3. A post from September 2021 which contains original reporting on a cyberattack on a Mexican government agency. Is Guardia Nacional claiming that they are the author and copyright holder over my reporting which is copyright DataBreaches.net?  And can CERT-MX show how that post increases the risk of people becoming victims of fraud or identity theft? To the contrary: that post warns people about an attack that might have put them at risk and that they might not otherwise know to take precautions about.
  4. A post from May 2016 concerning a breach involving a Mexican voter database. The reporting doesn’t reveal any individual’s personal information and the leak was a newsworthy story to report. DataBreaches.net published a number of posts concerning voter database leaks in both the U.S. and Mexico to increase public and government awareness of the risks to people’s privacy and security.
  5. An earlier (April 2016) post about the leaking Mexican voter database that Chris Vickery had discovered. This story involved an attempted coverup that DataBreaches reported on and pursued. No voters had their information exposed or put at risk by DataBreaches.net. The only people at risk were the people who lied to the government and the press as to how the data were exposed.
  6. Another post from April 2016 on the Movimiento Cuidadano leak of a voter database and the attempted coverup.
  7. An excerpt from a post in May 2017 about news concerning the University of New Mexico Foundation. NEW MEXICO, not Mexico, CERT. Nothing to see here, CERT-MX. Move along.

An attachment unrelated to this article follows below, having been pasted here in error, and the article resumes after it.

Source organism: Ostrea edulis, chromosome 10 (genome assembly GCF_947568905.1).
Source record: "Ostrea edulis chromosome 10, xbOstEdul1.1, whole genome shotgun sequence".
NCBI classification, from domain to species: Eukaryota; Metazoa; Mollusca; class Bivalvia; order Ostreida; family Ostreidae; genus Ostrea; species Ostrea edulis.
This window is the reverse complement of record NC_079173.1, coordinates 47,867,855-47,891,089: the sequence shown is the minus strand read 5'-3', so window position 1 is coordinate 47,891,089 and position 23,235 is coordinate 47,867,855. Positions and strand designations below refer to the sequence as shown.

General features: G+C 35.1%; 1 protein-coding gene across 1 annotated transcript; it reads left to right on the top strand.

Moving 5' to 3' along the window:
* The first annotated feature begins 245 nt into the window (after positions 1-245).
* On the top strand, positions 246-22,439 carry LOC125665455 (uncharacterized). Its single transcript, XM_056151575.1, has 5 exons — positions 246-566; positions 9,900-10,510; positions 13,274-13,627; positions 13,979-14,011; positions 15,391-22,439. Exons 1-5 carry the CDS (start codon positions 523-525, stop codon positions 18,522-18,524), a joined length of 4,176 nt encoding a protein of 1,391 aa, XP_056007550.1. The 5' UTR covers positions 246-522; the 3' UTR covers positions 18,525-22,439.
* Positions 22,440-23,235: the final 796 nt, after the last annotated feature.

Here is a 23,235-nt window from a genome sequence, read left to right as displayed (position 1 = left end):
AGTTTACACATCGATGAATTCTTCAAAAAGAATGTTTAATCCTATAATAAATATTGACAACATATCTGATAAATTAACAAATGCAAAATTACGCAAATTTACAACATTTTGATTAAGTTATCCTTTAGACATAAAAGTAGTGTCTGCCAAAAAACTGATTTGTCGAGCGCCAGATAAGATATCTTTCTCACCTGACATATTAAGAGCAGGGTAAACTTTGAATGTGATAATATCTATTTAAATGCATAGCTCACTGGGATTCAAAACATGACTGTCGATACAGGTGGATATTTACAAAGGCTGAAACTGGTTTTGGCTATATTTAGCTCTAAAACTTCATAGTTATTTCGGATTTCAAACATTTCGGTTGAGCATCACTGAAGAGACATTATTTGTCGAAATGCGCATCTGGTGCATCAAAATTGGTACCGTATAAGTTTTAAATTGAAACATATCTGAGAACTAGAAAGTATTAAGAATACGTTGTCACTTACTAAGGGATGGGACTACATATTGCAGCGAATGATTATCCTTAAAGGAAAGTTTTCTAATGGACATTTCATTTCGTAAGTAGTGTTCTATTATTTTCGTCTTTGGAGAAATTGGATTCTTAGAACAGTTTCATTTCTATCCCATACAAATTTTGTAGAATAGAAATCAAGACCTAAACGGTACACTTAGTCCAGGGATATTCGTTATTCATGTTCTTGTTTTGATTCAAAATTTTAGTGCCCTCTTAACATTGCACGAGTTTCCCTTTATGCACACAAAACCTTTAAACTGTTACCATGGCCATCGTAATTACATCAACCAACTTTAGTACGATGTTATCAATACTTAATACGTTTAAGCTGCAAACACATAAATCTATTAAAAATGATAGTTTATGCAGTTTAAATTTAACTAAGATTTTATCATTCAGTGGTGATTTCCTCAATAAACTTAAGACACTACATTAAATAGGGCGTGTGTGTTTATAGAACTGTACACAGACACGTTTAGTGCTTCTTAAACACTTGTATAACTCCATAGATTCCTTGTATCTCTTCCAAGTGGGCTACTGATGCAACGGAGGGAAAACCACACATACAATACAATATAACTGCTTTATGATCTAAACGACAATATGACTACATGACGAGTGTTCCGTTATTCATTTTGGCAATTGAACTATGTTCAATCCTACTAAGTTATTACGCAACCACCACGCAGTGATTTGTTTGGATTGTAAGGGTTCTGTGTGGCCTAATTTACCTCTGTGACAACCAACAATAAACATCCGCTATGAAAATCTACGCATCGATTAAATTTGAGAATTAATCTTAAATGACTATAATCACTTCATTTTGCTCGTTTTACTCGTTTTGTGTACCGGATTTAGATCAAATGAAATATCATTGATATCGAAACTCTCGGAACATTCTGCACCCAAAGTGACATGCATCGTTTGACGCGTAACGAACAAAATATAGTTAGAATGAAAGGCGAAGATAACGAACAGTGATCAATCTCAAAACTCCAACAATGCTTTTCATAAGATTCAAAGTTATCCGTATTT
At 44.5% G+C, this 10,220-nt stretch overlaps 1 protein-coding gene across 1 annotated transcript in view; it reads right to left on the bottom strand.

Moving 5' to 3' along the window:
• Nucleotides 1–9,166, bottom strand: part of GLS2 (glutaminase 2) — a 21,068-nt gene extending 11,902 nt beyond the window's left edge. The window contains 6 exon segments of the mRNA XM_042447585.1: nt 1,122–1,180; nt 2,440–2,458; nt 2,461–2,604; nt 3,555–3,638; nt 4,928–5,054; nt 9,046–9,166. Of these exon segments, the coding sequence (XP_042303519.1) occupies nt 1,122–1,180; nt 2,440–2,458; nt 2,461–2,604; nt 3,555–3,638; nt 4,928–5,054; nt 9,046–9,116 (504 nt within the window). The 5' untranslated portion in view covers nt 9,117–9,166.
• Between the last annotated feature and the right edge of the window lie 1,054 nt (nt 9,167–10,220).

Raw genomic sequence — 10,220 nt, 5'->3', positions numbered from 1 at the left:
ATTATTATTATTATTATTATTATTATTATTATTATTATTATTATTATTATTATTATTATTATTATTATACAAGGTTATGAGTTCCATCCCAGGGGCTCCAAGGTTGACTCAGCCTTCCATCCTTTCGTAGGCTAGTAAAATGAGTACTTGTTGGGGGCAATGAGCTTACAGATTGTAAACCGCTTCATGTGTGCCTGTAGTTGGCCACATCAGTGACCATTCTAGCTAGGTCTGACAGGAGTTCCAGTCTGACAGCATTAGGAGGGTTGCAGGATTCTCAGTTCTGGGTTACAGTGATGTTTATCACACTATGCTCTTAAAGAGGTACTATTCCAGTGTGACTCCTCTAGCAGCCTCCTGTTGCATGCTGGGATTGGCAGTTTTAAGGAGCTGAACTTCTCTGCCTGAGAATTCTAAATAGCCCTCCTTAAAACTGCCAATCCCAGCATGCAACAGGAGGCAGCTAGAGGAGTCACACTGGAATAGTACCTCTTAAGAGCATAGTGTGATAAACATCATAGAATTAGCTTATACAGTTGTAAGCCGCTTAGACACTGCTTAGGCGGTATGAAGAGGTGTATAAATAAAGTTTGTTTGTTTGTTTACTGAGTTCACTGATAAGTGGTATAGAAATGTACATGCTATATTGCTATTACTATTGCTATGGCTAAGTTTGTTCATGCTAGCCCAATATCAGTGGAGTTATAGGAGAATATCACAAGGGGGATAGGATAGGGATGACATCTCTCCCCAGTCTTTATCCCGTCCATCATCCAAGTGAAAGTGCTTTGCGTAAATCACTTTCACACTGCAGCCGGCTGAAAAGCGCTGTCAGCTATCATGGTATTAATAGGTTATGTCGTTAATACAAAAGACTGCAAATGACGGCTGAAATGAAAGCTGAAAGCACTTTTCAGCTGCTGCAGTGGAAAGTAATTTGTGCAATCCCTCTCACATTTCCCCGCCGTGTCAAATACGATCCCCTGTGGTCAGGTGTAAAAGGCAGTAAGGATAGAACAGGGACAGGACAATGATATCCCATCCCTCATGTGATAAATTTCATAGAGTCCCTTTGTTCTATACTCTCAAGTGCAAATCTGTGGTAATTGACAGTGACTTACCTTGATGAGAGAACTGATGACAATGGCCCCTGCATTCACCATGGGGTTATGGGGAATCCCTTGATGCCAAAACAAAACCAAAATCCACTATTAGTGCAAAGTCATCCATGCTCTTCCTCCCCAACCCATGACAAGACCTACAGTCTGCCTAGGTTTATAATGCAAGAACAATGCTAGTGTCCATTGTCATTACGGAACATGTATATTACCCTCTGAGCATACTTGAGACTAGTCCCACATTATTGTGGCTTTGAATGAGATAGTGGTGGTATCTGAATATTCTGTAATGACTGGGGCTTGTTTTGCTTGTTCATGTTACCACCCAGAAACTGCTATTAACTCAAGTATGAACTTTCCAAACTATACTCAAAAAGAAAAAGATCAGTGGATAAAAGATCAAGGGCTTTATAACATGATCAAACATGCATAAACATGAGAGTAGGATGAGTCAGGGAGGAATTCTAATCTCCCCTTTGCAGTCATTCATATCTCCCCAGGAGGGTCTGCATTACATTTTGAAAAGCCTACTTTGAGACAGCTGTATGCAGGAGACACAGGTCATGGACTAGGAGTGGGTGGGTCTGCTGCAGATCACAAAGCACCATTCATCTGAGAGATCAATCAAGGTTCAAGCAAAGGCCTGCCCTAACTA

So what we seem to have is someone trying to get old posts about a Mexican voter database leak removed and throwing in a couple of other posts as cover — even if two of the other posts don’t even have anything to do with Mexico.

Guardia Nacional/CERT-MX seems to be misusing DMCA to claim copyright infringement and that this site puts people at risk of fraud or ID theft.

The only people DataBreaches put at any kind of risk were the people who lied about how a leak involving a voter database occurred.  And even then, DataBreaches did not put them at risk of fraud or ID theft. At worse, the reporting may have put them at risk of political harm — which was self-inflicted harm on their part.

And perhaps CERT-MX does not know this, but INE (Instituto Nacional Electoral) had thanked DataBreaches for this site’s reporting on Mexican voter database leaks to help shine the light on the need for better data protection. INE did not see this site as posing any risk of fraud or ID theft to Mexican citizens. Why is CERT-MX trying to claim otherwise six years later?

So to recap:

Two of the allegedly infringing articles have nothing to do with Mexico or Guardia Nacional at all. Is CERT-MX using AI to find links to file takedown notices about? If so, it needs to manually review its AI results to eliminate “NEW MEXICO” results.

The other urls all dealt with news stories in Mexico but did not leak any personal information nor link to any personal information. And as noted above, Mexico’s INE thanked DataBreaches.net for this site’s reporting and providing them with information to assist them in their investigation.

So, CERT-MX, I think you have DataBreaches’ answer now: NONE of the urls infringe on any Guardia Nacional copyright and NONE of the urls put citizens at increased risk of fraud or identity theft. The people who LEAKED or HACKED data put people at risk. This site simply alerted voters and consumers to the risk caused by others.

Finally, CERT-MX / Guardia Nacional:  a written apology to my host from you for your unfounded and defamatory claims is in order.